By Lydia Wheeler - 03/09/15 11:38 AM EDT
Regulators won a big victory at the Supreme Court on Monday as the justices endorsed expansive powers for changing the interpretation of federal rules.
The Supreme Court ruled 9-0 that federal agencies do not have to follow procedures for notifying the public and collecting comment when changing the interpretations of rules, effectively removing steps from the process that can take months and sometimes years to complete.
The case, Perez v. Mortgage Bankers Association, stemmed from a longstanding Labor Department rule that determines which employees are eligible to earn overtime and minimum wage.
The Mortgage Bankers Association sued after the Labor Department changed its interpretation of the the rule to include mortgage loan officers. The bankers said Labor violated the Administrative Procedures Act (APA) by failing to provide time for provide public notice and time for comment.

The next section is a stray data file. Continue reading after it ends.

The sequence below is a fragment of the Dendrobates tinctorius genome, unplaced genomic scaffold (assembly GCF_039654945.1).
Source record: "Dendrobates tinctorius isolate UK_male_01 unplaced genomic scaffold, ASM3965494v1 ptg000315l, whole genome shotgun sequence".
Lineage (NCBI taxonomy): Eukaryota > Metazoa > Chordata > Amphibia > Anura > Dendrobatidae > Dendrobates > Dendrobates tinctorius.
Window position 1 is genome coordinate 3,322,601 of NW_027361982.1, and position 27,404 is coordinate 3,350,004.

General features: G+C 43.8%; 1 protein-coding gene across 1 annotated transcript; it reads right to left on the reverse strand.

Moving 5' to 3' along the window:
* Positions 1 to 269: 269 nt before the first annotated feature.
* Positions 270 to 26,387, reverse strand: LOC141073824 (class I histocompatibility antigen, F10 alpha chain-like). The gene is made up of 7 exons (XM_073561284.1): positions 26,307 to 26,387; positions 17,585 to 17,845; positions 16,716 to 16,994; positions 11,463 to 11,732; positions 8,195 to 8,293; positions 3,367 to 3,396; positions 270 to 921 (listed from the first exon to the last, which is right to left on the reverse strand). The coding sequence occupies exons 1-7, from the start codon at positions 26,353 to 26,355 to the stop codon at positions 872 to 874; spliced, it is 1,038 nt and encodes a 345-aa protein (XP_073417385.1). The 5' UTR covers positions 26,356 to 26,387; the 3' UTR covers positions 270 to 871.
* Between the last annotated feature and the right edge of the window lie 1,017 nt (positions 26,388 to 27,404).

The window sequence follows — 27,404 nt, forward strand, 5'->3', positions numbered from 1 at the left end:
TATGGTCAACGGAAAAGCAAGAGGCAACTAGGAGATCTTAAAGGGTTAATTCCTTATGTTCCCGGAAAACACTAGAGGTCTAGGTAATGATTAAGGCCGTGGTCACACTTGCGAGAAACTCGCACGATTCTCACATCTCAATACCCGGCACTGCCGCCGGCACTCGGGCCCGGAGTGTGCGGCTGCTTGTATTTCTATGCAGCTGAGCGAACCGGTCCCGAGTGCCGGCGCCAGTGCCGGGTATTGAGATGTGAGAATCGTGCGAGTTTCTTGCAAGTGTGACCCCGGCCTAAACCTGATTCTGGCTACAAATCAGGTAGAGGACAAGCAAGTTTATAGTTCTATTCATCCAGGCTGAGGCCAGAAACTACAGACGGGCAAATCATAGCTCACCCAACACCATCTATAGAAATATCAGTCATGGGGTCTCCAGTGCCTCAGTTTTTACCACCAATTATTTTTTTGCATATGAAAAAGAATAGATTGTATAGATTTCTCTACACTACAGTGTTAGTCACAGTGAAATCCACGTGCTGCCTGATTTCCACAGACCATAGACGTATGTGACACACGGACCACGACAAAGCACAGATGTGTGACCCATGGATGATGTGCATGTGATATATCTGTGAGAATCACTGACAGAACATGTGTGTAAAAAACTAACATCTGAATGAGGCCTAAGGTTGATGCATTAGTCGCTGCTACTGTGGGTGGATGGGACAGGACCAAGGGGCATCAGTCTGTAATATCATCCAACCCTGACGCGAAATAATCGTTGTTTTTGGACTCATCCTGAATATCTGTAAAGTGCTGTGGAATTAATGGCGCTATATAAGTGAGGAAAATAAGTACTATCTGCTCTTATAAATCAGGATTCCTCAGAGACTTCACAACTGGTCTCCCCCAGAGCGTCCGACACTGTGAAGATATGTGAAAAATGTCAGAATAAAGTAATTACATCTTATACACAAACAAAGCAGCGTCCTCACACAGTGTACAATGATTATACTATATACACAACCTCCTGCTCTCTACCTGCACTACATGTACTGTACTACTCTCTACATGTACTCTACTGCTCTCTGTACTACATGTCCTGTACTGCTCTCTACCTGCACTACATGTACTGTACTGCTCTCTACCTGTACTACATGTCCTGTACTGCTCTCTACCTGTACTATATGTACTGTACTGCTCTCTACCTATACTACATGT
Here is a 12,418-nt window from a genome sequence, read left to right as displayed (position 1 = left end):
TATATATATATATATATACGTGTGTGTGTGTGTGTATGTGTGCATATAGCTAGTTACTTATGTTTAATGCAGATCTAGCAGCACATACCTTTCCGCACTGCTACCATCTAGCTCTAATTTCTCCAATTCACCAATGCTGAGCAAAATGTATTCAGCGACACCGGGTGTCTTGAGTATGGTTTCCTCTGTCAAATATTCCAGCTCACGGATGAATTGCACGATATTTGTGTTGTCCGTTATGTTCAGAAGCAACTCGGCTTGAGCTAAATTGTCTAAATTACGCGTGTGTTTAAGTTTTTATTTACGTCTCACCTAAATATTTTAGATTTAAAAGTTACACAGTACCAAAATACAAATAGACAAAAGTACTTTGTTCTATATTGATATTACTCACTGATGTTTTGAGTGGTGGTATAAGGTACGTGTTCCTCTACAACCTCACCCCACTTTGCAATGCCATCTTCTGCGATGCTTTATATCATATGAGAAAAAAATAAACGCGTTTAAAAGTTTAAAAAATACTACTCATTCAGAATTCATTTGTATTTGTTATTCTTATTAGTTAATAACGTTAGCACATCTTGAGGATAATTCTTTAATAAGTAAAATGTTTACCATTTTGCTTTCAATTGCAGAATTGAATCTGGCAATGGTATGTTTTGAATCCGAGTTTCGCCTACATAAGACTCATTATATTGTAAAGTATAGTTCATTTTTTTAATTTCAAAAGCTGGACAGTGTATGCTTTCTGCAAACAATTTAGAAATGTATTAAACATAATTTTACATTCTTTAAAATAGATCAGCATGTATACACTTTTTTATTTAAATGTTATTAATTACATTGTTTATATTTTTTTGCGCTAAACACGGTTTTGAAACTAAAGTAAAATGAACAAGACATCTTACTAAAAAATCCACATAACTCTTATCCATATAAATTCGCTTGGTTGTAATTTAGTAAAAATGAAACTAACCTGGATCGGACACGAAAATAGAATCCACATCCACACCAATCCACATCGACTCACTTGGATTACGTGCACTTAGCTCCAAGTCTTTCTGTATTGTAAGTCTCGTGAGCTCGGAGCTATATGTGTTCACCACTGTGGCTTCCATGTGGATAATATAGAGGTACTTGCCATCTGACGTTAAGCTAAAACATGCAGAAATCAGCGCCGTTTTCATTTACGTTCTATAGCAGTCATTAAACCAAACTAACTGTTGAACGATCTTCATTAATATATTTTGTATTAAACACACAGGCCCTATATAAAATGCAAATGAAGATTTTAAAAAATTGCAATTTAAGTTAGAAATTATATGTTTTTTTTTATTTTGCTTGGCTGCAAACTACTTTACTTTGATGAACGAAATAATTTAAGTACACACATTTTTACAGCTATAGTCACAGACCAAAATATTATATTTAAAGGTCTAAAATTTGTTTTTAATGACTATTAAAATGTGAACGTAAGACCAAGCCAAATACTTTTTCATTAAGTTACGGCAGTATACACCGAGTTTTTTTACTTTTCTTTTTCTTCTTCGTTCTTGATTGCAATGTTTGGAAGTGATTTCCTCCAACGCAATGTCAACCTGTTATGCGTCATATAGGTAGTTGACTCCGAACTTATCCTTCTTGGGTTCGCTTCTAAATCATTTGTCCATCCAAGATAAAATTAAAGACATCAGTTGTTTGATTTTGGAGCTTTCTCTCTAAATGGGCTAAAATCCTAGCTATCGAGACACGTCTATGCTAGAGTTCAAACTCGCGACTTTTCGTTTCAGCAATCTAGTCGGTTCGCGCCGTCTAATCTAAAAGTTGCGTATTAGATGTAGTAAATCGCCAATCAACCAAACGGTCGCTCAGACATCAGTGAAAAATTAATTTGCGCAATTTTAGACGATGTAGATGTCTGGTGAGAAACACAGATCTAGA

But the high court unanimously rejected that argument in an opinion wrote by Justice Sonia Sotomayor.
“Because an agency is not required to use notice-and-comment procedures to issue an initial interpretive rule, it is also not required to use those procedures when it amends or repeals that interpretive rule,” Sotomayor wrote.
The decision contradicts the D.C. Circuit Court’s Paralyzed Veterans doctrine, which holds that an agency must use the APA’s notice-and-comment procedures when it wishes to issue a new interpretation of a regulation that deviates significantly from one previously adopted.
Justice Samuel Alito said the Paralyzed Doctrine likely stemmed from fear that federal agencies were becoming too powerful and concerns that Congress was affording them too much lawmaking authority
“I do not dismiss these concerns, but the Paralyzed Doctrine is not a viable cure for these problems,” he said.
John Meyers, an attorney with Barnes & Thornburg, said the ruling gives the Labor Department, the Equal Employment Opportunity Commission and the National Labor Relations Board a wide berth when it comes to promulgating rules outside of the normal agency rulemaking process, which requires notice, time for rebuttal and comment considerations from constituent groups.
“We can expect the current administration to use this ruling to back up its authority to pass new or change existing precedents,” he said.